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Rossi: 'Big bang' then 'big three' were decisive.

Newly crowned 2004 world champion Valentino Rossi has highlighted Yamaha's introduction of a 'big bang' engine, plus his three-race win streak from Mugello to Assen, as the most significant moments in his title winning season – and credited Sete Gibernau as perhaps his greatest on track rival.

After clinching his fourth consecutive 500cc/MotoGP world title at Phillip Island on Sunday, Rossi met the waiting media to reflect upon winning Yamaha's first premier-class crown since 1992, at his very first attempt, and with a machine that took just one podium finish in 2003.

During that press call, Rossi was asked what had been the most important improvements made to his YZR-M1 since his Yamaha debut, in a pre-season test, at Sepang:

"In January, the first half of the first day was quite hard – because I realised it was more difficult with Yamaha compared with Honda," admitted Rossi. "But afterwards the feeling arrived. It's like Jeremy (Burgess) sometimes says “the bike is like a tool” if you have one question there is always one answer – if you have a problem with the front you modify the front, it is... mathematics.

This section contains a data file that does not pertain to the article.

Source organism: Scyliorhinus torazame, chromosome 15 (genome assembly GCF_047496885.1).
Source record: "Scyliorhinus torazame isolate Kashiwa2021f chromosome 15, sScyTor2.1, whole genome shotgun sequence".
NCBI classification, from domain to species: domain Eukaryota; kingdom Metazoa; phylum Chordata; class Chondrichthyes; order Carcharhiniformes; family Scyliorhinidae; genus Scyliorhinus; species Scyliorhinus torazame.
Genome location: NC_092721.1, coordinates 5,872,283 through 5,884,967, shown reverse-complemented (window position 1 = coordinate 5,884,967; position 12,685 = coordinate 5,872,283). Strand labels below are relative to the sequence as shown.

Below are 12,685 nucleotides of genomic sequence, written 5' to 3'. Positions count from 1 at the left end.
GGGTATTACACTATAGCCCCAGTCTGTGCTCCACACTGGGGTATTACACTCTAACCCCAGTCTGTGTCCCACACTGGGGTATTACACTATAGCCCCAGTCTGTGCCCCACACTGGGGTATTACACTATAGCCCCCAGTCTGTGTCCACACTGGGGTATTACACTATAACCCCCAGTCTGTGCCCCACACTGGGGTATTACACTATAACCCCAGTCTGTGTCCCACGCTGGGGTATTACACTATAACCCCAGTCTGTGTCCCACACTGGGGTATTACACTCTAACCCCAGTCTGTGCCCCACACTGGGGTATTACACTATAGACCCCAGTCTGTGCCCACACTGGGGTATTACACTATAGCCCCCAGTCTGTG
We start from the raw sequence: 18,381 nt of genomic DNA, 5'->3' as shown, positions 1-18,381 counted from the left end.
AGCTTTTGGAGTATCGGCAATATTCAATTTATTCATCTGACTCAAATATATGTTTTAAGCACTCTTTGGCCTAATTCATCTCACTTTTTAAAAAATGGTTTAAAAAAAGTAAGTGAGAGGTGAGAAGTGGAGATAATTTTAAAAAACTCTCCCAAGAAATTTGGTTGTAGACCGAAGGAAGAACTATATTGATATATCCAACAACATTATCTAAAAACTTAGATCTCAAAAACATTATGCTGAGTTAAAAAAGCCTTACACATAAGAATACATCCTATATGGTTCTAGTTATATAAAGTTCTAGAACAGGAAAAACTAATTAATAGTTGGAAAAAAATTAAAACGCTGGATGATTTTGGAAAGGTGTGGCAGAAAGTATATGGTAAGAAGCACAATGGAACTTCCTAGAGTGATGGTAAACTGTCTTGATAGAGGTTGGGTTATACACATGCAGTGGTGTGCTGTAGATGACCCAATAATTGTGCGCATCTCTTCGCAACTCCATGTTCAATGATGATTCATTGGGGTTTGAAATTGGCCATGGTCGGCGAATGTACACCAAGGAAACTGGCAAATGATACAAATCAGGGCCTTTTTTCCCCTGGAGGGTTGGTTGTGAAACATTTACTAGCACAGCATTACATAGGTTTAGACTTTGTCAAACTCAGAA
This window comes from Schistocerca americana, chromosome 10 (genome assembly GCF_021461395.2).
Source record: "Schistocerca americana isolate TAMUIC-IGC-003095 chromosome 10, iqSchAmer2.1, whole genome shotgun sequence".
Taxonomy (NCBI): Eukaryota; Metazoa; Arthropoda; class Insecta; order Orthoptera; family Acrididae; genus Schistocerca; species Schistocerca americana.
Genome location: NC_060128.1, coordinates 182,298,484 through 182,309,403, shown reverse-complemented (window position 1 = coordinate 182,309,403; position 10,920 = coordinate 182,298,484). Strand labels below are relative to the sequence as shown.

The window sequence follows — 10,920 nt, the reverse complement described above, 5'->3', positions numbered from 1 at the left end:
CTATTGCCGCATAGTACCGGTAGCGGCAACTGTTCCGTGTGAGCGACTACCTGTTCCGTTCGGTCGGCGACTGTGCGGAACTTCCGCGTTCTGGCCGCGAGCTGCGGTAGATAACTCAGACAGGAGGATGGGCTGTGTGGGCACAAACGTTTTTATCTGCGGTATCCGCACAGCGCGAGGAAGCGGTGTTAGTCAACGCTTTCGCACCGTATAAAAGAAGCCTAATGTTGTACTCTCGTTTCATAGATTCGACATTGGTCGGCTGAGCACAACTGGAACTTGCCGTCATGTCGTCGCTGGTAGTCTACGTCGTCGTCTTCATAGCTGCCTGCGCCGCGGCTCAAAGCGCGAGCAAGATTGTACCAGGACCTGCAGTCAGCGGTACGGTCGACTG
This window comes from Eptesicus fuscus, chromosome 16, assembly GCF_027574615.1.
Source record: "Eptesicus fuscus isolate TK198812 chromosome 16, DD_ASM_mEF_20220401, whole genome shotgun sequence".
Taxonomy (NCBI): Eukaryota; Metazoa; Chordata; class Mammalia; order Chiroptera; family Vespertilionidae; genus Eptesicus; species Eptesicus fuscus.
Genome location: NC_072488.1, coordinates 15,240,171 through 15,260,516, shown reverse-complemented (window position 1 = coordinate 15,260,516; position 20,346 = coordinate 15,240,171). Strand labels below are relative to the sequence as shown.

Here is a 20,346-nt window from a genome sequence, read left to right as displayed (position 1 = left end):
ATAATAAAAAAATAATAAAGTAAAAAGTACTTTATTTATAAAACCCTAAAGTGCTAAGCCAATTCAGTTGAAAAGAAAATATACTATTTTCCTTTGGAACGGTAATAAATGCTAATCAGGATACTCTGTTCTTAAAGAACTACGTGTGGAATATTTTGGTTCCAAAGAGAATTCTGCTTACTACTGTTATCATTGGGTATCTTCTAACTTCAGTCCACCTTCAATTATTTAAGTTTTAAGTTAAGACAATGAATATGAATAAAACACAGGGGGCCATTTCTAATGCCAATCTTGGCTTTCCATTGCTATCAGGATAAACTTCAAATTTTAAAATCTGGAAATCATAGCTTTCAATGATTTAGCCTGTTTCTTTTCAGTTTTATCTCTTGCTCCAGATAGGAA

"I think the best improvement was when we used the 'big bang' engine, at the second test at Sepang; it was already very good to ride – but very, very slow! When I arrived at the second test of the 'big bang' engine we improved a lot and we were able to go fast along the straight and get good drivability," he added.

Rossi, who had targeted a top-three title finish before the season began, was also quizzed as to when he felt winning the 2004 championship became a reality:

"For me the key point of the championship was the three races that we were able to win in a row at Mugello, Barcelona and Assen because Sete was in very good shape, made fantastic times in qualifying, but we were able to beat him. This is the time when we started to think seriously about the championship," he said.

Having clinched the title with a heart-stopping sequence of lead changes with Gibernau on the final lap of the Australian Grand Prix, Rossi was asked why – when he would have won the championship with second place – he'd battled so hard for victory:

"At the beginning (of the race) I thought only about following Sete because he was riding very well, in some parts he was faster than me, and I say 'is enough," admitted Rossi. "But after half the race I see on the (pit) board that the distance to Capirossi and Barros is getting bigger and bigger and also Sete was starting to slide his tyre.

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